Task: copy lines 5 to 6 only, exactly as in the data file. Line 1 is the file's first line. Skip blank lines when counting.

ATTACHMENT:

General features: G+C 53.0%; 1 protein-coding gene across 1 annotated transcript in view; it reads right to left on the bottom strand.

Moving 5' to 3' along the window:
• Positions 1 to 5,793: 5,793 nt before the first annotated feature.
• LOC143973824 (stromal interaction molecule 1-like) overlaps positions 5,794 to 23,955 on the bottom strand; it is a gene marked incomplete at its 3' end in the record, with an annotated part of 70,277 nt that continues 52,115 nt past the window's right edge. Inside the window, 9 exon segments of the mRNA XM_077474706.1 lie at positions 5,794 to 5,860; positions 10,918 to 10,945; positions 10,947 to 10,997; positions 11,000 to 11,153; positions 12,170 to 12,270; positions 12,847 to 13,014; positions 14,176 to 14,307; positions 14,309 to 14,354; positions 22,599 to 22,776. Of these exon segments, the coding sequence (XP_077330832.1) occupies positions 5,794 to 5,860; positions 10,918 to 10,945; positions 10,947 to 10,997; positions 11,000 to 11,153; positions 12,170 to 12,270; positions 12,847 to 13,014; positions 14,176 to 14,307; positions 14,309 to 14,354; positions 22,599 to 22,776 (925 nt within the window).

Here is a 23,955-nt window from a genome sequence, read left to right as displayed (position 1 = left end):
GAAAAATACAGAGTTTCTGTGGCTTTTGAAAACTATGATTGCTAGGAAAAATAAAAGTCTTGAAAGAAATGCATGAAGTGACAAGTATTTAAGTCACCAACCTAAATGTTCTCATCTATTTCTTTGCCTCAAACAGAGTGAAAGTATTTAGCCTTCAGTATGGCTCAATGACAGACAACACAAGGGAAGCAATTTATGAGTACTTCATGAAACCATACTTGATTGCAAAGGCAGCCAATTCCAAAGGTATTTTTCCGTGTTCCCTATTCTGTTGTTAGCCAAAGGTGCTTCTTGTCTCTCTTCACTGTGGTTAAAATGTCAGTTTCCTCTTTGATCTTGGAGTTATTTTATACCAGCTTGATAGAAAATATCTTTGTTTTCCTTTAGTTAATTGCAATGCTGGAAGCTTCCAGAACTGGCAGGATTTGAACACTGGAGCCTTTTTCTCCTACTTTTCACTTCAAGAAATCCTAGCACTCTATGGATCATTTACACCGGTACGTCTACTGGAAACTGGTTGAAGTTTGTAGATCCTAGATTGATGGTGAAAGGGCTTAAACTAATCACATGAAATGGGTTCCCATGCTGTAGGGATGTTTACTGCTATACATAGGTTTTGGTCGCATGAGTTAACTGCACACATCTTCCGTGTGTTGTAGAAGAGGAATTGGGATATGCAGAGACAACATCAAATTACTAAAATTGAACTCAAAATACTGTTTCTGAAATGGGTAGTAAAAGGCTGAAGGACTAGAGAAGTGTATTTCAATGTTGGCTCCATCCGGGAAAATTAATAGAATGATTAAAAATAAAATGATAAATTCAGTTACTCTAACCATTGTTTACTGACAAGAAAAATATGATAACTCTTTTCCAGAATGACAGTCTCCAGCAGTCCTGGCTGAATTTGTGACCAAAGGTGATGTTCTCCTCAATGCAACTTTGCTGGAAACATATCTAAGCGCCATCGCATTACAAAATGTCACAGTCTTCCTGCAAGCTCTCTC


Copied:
Here is a 23,955-nt window from a genome sequence, read left to right as displayed (position 1 = left end):
GAAAAATACAGAGTTTCTGTGGCTTTTGAAAACTATGATTGCTAGGAAAAATAAAAGTCTTGAAAGAAATGCATGAAGTGACAAGTATTTAAGTCACCAACCTAAATGTTCTCATCTATTTCTTTGCCTCAAACAGAGTGAAAGTATTTAGCCTTCAGTATGGCTCAATGACAGACAACACAAGGGAAGCAATTTATGAGTACTTCATGAAACCATACTTGATTGCAAAGGCAGCCAATTCCAAAGGTATTTTTCCGTGTTCCCTATTCTGTTGTTAGCCAAAGGTGCTTCTTGTCTCTCTTCACTGTGGTTAAAATGTCAGTTTCCTCTTTGATCTTGGAGTTATTTTATACCAGCTTGATAGAAAATATCTTTGTTTTCCTTTAGTTAATTGCAATGCTGGAAGCTTCCAGAACTGGCAGGATTTGAACACTGGAGCCTTTTTCTCCTACTTTTCACTTCAAGAAATCCTAGCACTCTATGGATCATTTACACCGGTACGTCTACTGGAAACTGGTTGAAGTTTGTAGATCCTAGATTGATGGTGAAAGGGCTTAAACTAATCACATGAAATGGGTTCCCATGCTGTAGGGATGTTTACTGCTATACATAGGTTTTGGTCGCATGAGTTAACTGCACACATCTTCCGTGTGTTGTAGAAGAGGAATTGGGATATGCAGAGACAACATCAAATTACTAAAATTGAACTCAAAATACTGTTTCTGAAATGGGTAGTAAAAGGCTGAAGGACTAGAGAAGTGTATTTCAATGTTGGCTCCATCCGGGAAAATTAATAGAATGATTAAAAATAAAATGATAAATTCAGTTACTCTAACCATTGTTTACTGACAAGAAAAATATGATAACTCTTTTCCAGAATGACAGTCTCCAGCAGTCCTGGCTGAATTTGTGACCAAAGGTGATGTTCTCCTCAATGCAACTTTGCTGGAAACATATCTAAGCGCCATCGCATTACAAAATGTCACAGTCTTCCTGCAAGCTCTCTC